But it didn't go away—not entirely, though the boys started convening at more appropriate times, like after sports practices.
While school officials took Shower Club in stride, other adults who learned about it were floored, shocked, disturbed, hopelessly perplexed. They struggled to relate it to their own life experience. And they came to the conclusion that Shower Club wasn't a quirky guy thing but a gay thing, or at least atypical sexual behavior. Even the hippest New Age liberals assumed this was a case of boys awkwardly experimenting, expanding their sexual identities.
In part, it's because they don't understand that masculinity at Cary Academy—a small, private, college-prep school of about 850 students in grades six through twelve—defies traditional characterizations. There's no competition to be the Alpha Male; the Alpha Male is whoever is smartest, kindest, and funniest. (The school's store sells ironic T-shirts that say "CARY ACADEMY FOOTBALL—STILL UNDEFEATED," a proud nod to the fact that we're too "academic" to even have a football team.)
But there's something bigger at play, too: a fast-evolving culture that frightens parents of Generation Z—those of us born after the millennials—a rejection of rigid gender norms, an ethos in which things like Shower Club are shrugged aside with benign amusement, not met with moral indignation. McElreath even says he saw a silver lining: this group of "presumably heterosexual young men" felt free to joke about their sexual fluidity in a way that's not derogatory or ridiculous, and to reject rigid perceptions of masculinity.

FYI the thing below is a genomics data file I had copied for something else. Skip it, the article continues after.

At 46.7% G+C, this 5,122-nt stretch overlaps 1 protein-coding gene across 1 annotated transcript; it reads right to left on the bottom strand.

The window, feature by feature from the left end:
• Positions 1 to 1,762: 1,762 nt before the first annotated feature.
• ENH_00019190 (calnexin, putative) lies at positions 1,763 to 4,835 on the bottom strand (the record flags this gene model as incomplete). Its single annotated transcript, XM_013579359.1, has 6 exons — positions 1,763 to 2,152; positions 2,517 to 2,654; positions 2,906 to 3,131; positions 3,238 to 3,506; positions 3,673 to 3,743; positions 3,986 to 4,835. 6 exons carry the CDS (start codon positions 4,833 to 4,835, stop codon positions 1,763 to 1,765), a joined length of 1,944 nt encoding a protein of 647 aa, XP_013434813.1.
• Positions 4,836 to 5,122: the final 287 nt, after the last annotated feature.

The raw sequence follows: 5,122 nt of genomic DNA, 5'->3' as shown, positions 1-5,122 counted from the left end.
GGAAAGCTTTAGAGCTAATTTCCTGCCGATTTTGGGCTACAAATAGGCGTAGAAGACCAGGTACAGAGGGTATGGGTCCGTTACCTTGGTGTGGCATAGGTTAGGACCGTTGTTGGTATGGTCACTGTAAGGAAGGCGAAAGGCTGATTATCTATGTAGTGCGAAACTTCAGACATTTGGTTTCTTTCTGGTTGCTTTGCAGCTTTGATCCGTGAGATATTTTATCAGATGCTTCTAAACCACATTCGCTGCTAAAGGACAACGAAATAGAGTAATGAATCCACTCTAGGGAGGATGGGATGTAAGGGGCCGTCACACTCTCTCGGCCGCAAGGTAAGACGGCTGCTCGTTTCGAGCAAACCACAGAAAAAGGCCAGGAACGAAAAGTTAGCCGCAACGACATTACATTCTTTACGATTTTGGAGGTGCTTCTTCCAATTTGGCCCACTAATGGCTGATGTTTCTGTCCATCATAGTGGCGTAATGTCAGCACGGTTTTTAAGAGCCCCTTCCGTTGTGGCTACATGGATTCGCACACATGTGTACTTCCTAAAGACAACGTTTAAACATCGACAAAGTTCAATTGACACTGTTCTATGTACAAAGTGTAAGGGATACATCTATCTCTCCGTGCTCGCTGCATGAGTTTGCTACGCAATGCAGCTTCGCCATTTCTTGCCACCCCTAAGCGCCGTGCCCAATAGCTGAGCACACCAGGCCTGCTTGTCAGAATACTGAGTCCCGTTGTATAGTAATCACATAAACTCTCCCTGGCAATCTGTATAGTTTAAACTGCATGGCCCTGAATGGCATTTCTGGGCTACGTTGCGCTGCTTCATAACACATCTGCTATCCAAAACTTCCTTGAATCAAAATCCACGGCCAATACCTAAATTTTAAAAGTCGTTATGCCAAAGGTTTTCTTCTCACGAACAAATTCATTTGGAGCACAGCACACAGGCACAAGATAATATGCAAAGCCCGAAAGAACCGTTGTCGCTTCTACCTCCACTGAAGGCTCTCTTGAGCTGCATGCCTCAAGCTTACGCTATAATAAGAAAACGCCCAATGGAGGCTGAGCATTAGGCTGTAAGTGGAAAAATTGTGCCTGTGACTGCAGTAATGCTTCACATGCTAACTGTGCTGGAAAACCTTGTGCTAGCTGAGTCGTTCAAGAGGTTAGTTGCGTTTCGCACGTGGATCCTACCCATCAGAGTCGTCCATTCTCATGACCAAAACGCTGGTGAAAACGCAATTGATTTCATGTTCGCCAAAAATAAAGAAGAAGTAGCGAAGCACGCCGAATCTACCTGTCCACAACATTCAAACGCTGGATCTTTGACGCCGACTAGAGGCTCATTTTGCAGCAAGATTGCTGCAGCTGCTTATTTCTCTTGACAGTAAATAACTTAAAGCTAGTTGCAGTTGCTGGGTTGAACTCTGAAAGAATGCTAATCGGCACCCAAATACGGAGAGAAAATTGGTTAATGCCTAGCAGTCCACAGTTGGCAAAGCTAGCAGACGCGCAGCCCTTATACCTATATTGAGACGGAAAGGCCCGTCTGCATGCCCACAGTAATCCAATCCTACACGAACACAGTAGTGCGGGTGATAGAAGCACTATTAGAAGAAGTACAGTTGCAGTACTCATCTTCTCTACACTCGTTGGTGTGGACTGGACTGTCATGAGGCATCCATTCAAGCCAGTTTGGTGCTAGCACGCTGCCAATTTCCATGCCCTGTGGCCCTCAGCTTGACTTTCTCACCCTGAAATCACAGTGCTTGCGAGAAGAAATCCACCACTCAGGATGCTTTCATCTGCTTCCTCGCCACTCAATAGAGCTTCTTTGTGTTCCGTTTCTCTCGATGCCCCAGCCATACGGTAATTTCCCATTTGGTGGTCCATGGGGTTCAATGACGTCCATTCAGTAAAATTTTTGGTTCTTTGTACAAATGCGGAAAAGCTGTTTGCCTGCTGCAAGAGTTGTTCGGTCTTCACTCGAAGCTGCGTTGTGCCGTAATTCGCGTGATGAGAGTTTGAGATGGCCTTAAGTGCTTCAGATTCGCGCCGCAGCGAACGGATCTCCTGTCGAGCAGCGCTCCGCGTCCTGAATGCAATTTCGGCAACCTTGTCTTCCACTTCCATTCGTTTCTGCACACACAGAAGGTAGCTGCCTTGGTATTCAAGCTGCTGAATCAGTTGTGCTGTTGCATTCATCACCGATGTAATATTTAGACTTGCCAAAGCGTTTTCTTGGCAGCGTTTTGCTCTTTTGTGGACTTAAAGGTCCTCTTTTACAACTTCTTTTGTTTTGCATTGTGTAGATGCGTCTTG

And this change runs headlong into House Bill 2, a legislative curveball that exposed the chaotic complexities of the concept of gender among America's youth. The people the law was ostensibly designed to protect from bathroom predators—namely, me, a seventeen-year-old white girl—are the same people who find it utterly unusable. It hurts us, it hurts our friends and family. To us, it's something out of the barbaric 1960s.
"It legalizes the language of hatred and intolerance," says fifteen-year-old Katie Regittko, a member of QueerNC's youth program who identifies as nonbinary. "But while the General Assembly attempts to instill a fear of transgender people in society, we're the ones who are actually afraid. HB 2 forces us into places where we are not safe and feel like we don't belong."
Let's pretend for a second that HB 2 was really about protecting us from bad guys—the Charlotte ordinance that precipitated HB 2 "created a loophole that any man with nefarious motives could use to prey on women and young children," said Senate leader Phil Berger—and not scoring political points on the backs of the marginalized. Even then, the law simply ignores how my generation actually thinks about gender. In fact, we've been the ones campaigning for our schools to make bathrooms accessible to all students, not crying for legislators to get creeps out of our stalls.
There's a sense, both in academic research and the popular media, that Generation Z is irreparably politically correct and eager to erase all traces of binary genders. This isn't quite accurate—though my peers and I have trouble pinpointing exactly why. Because while we, for the most part, have more progressive ideas than our parents do, it's a completely different thing to insinuate that all teenagers are completely comfortable with dismantling the gender binary.